The notion of sparsity entails that an object, living for instance in an $n$-dimensional space, can be described (in the suitable basis/frame) by a number $k$ of meaningful components (each above a threshold, or whose combination is close enough to the signal) "much smaller" than $n$.
When talking about filter identification (adaptive or not), the filter is, at the beginning, unknown. To avoid looking inside an infinity of possibilities, one first restricts the space of solutions to the subspace of length-$n$ or order-$n$ filters. Either for true physical reasons, out of wishful thinking or heuristic motivations, or because the optimisation problem is not directly tractable (non-smooth, non-convex), one may call for Ockham's razor, or the law of parsimony, one may want to restrict the solution (not the real object) to be $k$-sparse.
Your example could be sparse per se, if initially the space of solutions could have up to 100 taps. Additionally, it could perhaps be approximated (in practice) by a sparser filter:
$$y[n] = x[n] + 0.6*x[n-3]$$
discarding the two smallest coefficients.
With this introduction, let us go back to your questions:
- I would disagree with "FIR filter = Moving Average and IIR = Autoregressive model": an IIR can be AR/MA, some FIR can be rewritten in an AR fashion. The rest of the question is unclear to me: if the model is linear, the impulse response would be some sparse approximation of the actual coefficients.
- The actual coefficients are not becoming zero. But, either they form a filter short enough to be qualified as sparse, or their estimate has very few non-zero taps
- It may happen in some echo cancellation problems: either in a room or on delay lines, one expect that the source bounces after some travelling back and forth. If at each bouncing the reflection is scarce, and there is some attenuation, the "global" echo filter could look like (two bounces)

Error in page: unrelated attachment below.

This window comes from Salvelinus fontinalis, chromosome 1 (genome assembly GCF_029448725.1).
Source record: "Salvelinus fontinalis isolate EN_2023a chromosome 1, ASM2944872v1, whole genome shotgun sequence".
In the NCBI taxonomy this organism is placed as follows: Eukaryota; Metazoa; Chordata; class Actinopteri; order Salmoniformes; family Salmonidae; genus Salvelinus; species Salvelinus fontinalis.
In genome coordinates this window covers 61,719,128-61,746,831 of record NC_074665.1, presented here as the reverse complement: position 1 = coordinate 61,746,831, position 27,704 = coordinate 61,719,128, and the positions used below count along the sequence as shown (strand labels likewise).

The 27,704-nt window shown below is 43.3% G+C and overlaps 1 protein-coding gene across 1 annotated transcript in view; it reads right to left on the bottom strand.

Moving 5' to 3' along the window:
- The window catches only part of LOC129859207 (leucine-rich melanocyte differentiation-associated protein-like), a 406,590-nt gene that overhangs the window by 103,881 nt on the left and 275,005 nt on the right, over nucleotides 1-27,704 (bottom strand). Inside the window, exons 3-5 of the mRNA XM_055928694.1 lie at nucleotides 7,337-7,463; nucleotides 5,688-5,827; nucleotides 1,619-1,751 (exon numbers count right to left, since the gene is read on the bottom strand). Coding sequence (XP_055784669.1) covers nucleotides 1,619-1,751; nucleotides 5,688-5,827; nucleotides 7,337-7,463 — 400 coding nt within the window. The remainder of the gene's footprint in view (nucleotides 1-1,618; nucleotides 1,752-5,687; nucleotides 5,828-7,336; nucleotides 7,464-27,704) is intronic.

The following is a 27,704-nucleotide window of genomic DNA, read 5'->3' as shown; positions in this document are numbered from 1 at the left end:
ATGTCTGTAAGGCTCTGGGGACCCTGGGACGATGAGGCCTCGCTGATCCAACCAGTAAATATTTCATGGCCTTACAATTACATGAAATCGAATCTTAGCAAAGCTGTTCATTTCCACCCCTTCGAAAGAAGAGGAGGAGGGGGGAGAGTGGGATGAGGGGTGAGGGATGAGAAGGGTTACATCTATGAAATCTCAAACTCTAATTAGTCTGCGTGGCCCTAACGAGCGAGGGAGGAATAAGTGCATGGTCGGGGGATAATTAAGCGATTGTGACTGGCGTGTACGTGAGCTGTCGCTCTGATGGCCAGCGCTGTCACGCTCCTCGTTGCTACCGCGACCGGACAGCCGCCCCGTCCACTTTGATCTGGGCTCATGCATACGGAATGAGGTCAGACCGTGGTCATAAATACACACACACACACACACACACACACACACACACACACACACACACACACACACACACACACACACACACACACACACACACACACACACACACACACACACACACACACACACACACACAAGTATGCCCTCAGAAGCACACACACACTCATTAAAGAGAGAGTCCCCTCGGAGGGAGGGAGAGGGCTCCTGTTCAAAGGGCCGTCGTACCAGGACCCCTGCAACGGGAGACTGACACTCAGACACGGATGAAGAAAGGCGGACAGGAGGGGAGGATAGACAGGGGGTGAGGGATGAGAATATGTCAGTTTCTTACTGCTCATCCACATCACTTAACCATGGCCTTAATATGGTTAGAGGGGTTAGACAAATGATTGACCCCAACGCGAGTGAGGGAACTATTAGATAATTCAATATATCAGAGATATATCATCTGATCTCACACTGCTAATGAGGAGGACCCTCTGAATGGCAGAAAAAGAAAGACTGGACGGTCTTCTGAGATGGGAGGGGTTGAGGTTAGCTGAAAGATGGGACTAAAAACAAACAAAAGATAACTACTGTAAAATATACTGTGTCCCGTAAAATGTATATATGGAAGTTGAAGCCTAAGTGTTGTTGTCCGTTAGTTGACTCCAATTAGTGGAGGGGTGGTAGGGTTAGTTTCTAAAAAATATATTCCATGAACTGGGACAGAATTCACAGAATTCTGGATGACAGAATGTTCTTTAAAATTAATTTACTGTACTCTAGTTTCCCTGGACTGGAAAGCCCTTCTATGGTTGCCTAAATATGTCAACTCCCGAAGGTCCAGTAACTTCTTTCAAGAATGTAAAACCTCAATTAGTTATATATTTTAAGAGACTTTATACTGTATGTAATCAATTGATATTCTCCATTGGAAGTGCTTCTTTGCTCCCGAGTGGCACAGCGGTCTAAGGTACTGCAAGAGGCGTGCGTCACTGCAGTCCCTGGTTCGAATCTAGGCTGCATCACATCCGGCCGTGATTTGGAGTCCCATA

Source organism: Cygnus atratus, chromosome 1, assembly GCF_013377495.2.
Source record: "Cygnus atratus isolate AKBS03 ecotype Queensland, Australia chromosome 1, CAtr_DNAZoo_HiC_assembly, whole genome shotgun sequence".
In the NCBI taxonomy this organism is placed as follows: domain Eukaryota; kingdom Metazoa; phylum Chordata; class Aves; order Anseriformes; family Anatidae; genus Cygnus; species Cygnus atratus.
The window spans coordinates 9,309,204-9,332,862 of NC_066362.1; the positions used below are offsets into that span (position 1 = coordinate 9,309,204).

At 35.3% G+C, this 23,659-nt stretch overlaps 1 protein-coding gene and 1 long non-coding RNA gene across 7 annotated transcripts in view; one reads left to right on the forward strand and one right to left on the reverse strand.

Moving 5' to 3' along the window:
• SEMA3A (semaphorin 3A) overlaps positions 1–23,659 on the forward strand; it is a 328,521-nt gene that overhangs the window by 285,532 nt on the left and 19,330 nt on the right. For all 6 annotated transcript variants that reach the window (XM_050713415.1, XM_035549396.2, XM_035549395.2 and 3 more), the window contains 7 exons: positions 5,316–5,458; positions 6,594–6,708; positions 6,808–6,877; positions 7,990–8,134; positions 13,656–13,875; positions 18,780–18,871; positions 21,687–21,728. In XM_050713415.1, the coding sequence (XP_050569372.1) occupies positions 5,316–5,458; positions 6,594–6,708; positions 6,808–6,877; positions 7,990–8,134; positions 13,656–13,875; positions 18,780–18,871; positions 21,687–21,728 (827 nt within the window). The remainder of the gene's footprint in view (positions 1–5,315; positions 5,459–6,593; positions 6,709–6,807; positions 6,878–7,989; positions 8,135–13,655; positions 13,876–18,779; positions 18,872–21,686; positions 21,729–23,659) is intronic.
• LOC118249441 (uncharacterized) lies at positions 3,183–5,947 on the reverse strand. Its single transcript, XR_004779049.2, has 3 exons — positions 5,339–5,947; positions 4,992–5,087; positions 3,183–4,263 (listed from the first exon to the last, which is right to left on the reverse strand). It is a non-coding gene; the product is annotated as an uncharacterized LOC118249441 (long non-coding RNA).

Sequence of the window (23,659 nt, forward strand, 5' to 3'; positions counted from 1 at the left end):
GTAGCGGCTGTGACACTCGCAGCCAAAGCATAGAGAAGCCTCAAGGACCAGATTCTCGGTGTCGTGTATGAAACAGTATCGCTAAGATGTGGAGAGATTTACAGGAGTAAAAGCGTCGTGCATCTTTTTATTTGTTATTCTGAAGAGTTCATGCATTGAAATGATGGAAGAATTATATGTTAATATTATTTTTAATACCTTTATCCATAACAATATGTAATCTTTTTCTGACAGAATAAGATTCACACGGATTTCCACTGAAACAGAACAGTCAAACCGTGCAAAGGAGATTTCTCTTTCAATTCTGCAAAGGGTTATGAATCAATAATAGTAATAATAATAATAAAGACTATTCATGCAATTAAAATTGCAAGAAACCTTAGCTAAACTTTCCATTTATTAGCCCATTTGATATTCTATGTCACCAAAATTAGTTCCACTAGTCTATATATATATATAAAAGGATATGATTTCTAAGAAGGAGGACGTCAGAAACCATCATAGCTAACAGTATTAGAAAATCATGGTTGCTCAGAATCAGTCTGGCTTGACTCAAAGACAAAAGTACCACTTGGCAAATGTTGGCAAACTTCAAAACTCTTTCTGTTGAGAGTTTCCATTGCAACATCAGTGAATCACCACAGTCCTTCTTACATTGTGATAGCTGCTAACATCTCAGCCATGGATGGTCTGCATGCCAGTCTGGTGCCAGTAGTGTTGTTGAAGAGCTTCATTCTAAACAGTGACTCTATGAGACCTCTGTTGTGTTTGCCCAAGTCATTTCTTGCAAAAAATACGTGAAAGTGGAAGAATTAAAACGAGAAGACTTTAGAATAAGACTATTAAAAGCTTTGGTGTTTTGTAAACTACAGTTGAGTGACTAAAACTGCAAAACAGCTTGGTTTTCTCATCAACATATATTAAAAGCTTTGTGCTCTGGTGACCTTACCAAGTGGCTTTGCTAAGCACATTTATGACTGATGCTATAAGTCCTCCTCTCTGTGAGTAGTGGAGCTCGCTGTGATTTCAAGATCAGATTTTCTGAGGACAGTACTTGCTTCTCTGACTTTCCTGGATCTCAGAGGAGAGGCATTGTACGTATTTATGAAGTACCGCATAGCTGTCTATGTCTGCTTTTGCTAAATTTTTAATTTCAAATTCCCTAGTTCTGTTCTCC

$$y[n] = x[n] - 0.25*x[n-99]+ 0.5*x[n-100]+ 0.25*x[n-101] + 0.125*x[n-199]+ 0.25*x[n-200]+ 0.125*x[n-201]$$
hence a sparse filter, even with order 201. Outside speech processing, we used such priors in seismic processing of remove multiples, approximate models of bouncing waves, assuming that the filters were sparse at boundaries between rock layers, see A primal-dual proximal algorithm for sparse template-based adaptive filtering: Application to seismic multiple removal, 2014, IEEE Transactions on Signal Processing:
Unveiling meaningful geophysical information from seismic data
requires to deal with both random and structured “noises”. As their
amplitude may be greater than signals of interest (primaries),
additional prior information is especially important in performing
efficient signal separation. We address here the problem of multiple
reflections, caused by wave-field bouncing between layers. Since only
approximate models of these phenomena are available, we propose a
flexible framework for time-varying adaptive filtering of seismic
signals, using sparse representations, based on inaccurate templates.
We recast the joint estimation of adaptive filters and primaries in a
new convex variational formulation. This approach allows us to
incorporate plausible knowledge about noise statistics, data sparsity
and slow filter variation in parsimony-promoting wavelet frames. The
designed primal-dual algorithm solves a constrained minimization
problem that alleviates standard regularization issues in finding
hyperparameters. The approach demonstrates significantly good
performance in low signal-to-noise ratio conditions, both for
simulated and real field seismic data.
Note that parsimony, usually resorting to an $\ell_0$ count measure, is not easy to optimize, as non-differentiable, non-convex, etc.